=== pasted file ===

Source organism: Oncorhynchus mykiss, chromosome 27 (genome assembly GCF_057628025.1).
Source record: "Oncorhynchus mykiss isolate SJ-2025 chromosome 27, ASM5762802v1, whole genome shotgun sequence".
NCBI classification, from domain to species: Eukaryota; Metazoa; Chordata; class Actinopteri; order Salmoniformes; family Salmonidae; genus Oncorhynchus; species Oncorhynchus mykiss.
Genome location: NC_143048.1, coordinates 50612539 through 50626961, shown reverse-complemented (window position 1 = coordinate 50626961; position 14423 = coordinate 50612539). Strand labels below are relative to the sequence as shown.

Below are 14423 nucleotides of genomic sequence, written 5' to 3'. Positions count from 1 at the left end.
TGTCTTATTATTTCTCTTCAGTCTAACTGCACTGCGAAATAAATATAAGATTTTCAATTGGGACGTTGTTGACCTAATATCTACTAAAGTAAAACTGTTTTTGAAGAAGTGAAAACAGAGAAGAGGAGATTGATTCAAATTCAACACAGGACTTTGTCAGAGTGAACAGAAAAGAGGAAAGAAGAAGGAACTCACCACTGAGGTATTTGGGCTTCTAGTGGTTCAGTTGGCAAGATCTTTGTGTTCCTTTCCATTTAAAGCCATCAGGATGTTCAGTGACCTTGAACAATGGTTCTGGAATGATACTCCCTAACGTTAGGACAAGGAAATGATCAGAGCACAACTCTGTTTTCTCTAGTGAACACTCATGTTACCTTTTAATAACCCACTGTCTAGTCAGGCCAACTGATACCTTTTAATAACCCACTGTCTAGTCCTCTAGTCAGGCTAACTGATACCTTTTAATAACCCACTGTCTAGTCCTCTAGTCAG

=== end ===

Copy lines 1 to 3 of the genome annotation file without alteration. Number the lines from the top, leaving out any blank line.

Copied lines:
Source organism: Oncorhynchus mykiss, chromosome 27 (genome assembly GCF_057628025.1).
Source record: "Oncorhynchus mykiss isolate SJ-2025 chromosome 27, ASM5762802v1, whole genome shotgun sequence".
NCBI classification, from domain to species: Eukaryota; Metazoa; Chordata; class Actinopteri; order Salmoniformes; family Salmonidae; genus Oncorhynchus; species Oncorhynchus mykiss.